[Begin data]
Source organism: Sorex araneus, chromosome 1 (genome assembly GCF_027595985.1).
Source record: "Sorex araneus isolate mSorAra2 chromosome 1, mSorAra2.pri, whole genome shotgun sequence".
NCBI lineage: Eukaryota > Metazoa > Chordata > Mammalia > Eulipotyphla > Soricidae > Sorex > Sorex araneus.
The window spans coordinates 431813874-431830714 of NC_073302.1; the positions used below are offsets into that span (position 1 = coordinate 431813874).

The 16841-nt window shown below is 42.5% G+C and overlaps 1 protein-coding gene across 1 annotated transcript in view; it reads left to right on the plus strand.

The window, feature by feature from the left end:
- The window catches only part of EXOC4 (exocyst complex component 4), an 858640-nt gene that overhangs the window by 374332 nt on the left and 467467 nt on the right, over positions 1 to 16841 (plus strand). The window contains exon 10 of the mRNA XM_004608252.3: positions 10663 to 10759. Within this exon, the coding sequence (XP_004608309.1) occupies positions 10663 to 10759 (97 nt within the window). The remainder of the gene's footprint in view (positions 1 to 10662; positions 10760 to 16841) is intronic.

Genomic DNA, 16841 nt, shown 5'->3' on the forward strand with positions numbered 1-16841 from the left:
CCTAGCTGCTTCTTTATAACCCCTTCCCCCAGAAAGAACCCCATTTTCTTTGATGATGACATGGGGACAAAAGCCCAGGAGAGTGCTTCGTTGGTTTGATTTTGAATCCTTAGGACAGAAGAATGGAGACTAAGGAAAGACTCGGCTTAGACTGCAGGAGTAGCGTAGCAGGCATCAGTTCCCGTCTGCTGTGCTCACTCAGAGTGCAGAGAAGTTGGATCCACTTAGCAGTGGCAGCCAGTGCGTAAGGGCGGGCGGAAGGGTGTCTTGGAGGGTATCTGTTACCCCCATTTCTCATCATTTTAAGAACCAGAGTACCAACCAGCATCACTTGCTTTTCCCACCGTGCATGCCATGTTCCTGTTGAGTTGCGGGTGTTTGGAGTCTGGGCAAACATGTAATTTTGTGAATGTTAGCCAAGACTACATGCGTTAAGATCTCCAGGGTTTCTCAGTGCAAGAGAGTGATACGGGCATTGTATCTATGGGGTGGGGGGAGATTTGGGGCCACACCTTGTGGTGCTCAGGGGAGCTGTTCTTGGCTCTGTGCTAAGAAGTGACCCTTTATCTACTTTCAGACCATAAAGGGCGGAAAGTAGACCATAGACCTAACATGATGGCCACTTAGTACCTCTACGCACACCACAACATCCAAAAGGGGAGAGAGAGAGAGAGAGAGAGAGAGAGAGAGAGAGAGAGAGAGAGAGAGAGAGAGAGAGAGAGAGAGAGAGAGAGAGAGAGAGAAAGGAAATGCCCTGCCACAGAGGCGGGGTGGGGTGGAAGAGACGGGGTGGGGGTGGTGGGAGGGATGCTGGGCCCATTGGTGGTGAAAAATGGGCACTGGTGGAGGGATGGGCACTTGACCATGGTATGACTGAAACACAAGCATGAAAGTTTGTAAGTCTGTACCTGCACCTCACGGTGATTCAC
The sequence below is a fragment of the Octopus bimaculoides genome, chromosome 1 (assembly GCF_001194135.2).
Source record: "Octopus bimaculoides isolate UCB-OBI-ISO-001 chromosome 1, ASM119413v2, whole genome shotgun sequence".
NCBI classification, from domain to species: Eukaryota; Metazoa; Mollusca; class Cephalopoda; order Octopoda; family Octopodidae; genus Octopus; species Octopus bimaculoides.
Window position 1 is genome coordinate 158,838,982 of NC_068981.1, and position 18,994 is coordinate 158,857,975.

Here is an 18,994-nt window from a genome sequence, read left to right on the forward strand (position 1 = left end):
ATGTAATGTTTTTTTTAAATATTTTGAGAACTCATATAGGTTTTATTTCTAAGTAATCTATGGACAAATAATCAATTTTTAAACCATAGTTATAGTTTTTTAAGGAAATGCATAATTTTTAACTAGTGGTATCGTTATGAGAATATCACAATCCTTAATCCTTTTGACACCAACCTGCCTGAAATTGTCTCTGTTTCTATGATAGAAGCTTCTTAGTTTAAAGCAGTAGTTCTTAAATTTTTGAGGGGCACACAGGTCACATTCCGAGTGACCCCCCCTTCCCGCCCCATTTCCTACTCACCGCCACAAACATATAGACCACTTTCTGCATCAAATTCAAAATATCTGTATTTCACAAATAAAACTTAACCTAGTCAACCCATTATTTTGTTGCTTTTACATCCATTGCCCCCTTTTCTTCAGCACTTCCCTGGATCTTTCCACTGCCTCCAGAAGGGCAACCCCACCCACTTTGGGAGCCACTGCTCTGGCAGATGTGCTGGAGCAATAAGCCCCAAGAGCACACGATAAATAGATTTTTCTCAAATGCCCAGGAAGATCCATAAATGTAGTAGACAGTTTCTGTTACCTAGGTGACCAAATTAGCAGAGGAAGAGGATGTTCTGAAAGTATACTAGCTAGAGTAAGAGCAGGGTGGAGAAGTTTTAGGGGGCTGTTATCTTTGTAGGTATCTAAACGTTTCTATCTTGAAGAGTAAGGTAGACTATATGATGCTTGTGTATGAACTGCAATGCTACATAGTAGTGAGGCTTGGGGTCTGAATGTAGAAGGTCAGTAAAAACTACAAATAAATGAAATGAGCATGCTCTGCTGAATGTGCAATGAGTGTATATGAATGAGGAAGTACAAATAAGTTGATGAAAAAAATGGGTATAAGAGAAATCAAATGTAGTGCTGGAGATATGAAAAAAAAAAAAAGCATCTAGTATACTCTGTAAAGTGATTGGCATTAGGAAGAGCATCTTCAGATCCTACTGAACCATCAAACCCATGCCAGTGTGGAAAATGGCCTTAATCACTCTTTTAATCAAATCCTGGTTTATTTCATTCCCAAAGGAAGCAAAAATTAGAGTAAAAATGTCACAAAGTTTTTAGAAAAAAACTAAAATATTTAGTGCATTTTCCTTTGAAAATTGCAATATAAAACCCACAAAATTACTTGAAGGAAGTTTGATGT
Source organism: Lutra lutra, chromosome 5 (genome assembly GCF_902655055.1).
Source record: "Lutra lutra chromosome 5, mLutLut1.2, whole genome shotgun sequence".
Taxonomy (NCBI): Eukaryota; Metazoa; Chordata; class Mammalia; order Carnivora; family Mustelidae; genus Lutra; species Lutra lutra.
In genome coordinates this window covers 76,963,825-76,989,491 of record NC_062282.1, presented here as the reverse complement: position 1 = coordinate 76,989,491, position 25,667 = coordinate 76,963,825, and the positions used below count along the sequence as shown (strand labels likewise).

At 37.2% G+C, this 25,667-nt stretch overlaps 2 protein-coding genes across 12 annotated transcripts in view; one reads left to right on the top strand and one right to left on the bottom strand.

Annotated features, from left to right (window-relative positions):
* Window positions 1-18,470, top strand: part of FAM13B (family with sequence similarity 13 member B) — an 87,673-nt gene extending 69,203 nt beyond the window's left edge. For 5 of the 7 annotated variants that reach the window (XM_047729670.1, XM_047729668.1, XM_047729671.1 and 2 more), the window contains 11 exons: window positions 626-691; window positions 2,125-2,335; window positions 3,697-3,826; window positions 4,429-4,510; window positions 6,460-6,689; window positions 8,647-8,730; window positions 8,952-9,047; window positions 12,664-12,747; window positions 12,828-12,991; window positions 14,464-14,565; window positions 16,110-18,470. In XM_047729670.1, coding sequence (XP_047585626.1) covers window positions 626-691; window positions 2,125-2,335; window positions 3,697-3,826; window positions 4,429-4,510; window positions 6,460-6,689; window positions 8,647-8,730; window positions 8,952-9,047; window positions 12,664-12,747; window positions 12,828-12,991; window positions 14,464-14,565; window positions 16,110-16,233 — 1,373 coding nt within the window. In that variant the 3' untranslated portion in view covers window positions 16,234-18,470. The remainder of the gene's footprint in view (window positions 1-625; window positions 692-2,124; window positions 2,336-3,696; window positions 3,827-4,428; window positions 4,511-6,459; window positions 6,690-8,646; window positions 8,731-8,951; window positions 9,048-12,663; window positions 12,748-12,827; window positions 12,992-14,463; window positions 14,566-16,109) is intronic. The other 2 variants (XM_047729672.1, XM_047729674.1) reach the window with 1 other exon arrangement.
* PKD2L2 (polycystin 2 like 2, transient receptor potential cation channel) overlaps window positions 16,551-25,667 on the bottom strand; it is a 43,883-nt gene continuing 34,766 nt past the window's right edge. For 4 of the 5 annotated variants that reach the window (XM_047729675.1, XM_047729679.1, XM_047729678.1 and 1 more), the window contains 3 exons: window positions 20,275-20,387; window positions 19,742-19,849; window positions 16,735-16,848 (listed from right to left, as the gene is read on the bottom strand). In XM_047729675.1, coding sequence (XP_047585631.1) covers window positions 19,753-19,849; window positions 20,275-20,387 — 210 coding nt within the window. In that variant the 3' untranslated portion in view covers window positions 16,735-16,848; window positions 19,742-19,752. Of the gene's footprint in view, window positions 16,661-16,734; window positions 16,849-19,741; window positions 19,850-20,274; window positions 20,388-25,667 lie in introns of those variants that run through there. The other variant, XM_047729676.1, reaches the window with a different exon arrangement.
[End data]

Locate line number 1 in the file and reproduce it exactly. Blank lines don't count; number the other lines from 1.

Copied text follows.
Source organism: Sorex araneus, chromosome 1 (genome assembly GCF_027595985.1).